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socrateaser, Lawyer
Category: Legal
Satisfied Customers: 38878
Experience:  Retired (mostly)
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Let me know if you find anything else. Does my case seem like

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Let me know if you find anything else. Does my case seem like a stretch?
Without reviewing your formal complaint against the trustee, I'm not actually sure what you are claiming. So, I can't say that your case is viable or otherwise.

Not trying to duck the question -- just not sufficiently informed at this point.

Hope this helps (probably not, though).
Customer: replied 4 years ago.

I am claiming that he severely abused her, neglected her (our mother), called her foul names daily, stole from her. And of course,he told her lies about me and my children. I learned something interesting during the depo with his lawyers a few days ago. There was a 1975 will that gave us a 50/50 split and it was in force for 28 years. His abuse was apparent by 1998 when he was arrested for threatening that girl. By 2003 with the new terms of the Trust, I was on the way out. And yes he has threatened me with physical harm and also my children with him chasing one out of the house after the funeral, a 911 call and a police response on the record. Therefore, I think I really need to get that police report in and you have given me some hope there.

So, you are claiming that the trust instrument was procured by undue influence, and therefore it should be declared void. See Rice v. Clark, (2002) 28 Cal.4th 89 ("Although a person challenging the testamentary instrument ordinarily bears the burden of proving undue influence (§ 8252), this court and the Courts of Appeal have held that a presumption of undue influence, shifting the burden of proof, arises upon the challenger's showing that (1) the person alleged to have exerted undue influence had a confidential relationship with the testator; (2) the person actively participated in procuring the instrument's preparation or execution; and (3) the person would benefit unduly by the testamentary instrument. (Estate of Fritschi supra, 60 Cal.2d at p. 376, 33 Cal.Rptr. 264, 384 P.2d 656; Estate of Sarabia, supra, 221 Cal.App.3d at p. 605, 270 Cal.Rptr. 560; Estate of Auen (1994) 30 Cal.App.4th 300, 309, 35 Cal.Rptr.2d 557; see also id. at p. 310, 35 Cal.Rptr.2d 557 [where person alleged to have exerted influence was testator's attorney, any benefit other than compensation for legal services may be considered 'undue'].)")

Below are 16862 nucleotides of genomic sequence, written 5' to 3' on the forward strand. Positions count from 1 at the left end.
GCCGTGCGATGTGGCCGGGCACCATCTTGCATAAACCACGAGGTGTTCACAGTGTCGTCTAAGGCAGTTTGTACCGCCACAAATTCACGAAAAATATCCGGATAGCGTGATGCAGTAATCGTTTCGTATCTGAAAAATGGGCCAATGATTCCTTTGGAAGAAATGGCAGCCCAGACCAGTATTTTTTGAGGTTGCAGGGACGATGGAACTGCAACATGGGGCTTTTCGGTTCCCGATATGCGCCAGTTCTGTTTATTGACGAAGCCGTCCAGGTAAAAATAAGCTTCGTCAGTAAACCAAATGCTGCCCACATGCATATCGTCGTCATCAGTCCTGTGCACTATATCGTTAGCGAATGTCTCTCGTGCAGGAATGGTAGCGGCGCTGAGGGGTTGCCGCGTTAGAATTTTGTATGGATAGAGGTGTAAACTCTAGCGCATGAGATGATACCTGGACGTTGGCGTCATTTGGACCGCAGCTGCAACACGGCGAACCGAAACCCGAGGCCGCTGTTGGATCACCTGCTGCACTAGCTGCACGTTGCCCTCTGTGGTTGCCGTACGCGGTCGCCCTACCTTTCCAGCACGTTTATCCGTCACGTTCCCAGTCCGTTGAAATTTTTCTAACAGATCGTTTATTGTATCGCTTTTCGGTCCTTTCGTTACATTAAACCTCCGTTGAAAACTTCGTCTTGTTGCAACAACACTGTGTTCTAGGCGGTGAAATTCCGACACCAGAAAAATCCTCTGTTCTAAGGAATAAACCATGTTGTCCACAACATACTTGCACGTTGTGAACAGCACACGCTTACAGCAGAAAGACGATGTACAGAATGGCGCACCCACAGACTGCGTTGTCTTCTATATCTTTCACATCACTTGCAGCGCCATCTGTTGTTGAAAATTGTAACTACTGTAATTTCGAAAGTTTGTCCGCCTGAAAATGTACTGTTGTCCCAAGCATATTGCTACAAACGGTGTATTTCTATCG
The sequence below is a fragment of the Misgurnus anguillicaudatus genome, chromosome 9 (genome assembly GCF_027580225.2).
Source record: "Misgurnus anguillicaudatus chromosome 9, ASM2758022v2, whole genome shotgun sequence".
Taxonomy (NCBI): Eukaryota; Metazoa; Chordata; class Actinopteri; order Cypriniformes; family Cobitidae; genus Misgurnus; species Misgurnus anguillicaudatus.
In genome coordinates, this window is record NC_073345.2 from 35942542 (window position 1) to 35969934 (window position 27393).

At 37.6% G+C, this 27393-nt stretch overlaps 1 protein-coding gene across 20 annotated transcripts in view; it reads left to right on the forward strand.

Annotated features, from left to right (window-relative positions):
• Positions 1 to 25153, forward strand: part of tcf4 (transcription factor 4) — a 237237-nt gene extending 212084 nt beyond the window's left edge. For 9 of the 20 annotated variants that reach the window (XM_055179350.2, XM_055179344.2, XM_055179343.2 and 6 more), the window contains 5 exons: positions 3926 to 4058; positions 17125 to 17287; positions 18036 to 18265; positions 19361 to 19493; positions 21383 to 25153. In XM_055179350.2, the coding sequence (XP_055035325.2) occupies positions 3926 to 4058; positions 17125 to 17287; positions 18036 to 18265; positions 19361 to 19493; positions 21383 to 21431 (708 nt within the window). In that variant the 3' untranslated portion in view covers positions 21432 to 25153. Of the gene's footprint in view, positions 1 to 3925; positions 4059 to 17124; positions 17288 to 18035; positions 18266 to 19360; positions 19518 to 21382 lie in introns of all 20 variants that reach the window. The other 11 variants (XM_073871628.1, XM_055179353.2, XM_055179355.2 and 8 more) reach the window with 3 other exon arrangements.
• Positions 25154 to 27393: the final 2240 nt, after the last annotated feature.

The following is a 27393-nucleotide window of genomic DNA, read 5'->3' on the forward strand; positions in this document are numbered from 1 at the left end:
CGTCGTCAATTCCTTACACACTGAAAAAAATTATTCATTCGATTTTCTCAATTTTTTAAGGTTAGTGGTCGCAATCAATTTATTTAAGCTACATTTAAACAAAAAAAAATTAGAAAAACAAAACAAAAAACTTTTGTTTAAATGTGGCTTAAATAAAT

You appear to have some evidence of the defendant's custom of exerting undue influence over others. That could show the intent to do so in the particular instance of the trust. However, the question is whether or not there is any direct evidence that undue influence was actually exerted when the trust was made. For that, I do not see any evidence. Therefore, my answer, at this point, is that the case is not strong enough to prevail.

Please don't take my comments as dispositive. I don't have all of the facts. My opinion is based solely on the limited information provided.

Hope this helps.
socrateaser and other Legal Specialists are ready to help you
Customer: replied 4 years ago.

Thank god my youngest daughter lived with my mother for a few years during a particularly nasty divorce (I was divorcing an attorney who was eventually disgraced and disbarred) and saw most of what was going on, including statements from my brother saying, "We are going to the lawyer's office right now and get this fixed", etc. She actually saw him drive her there many times in addition to calling her foul names on a daily basis. Also a housekeeper saw much including the fact that he would not let us in the house during her later years. I have other witnesses and will try and get more. I hope this will help me.

Customer: replied 4 years ago.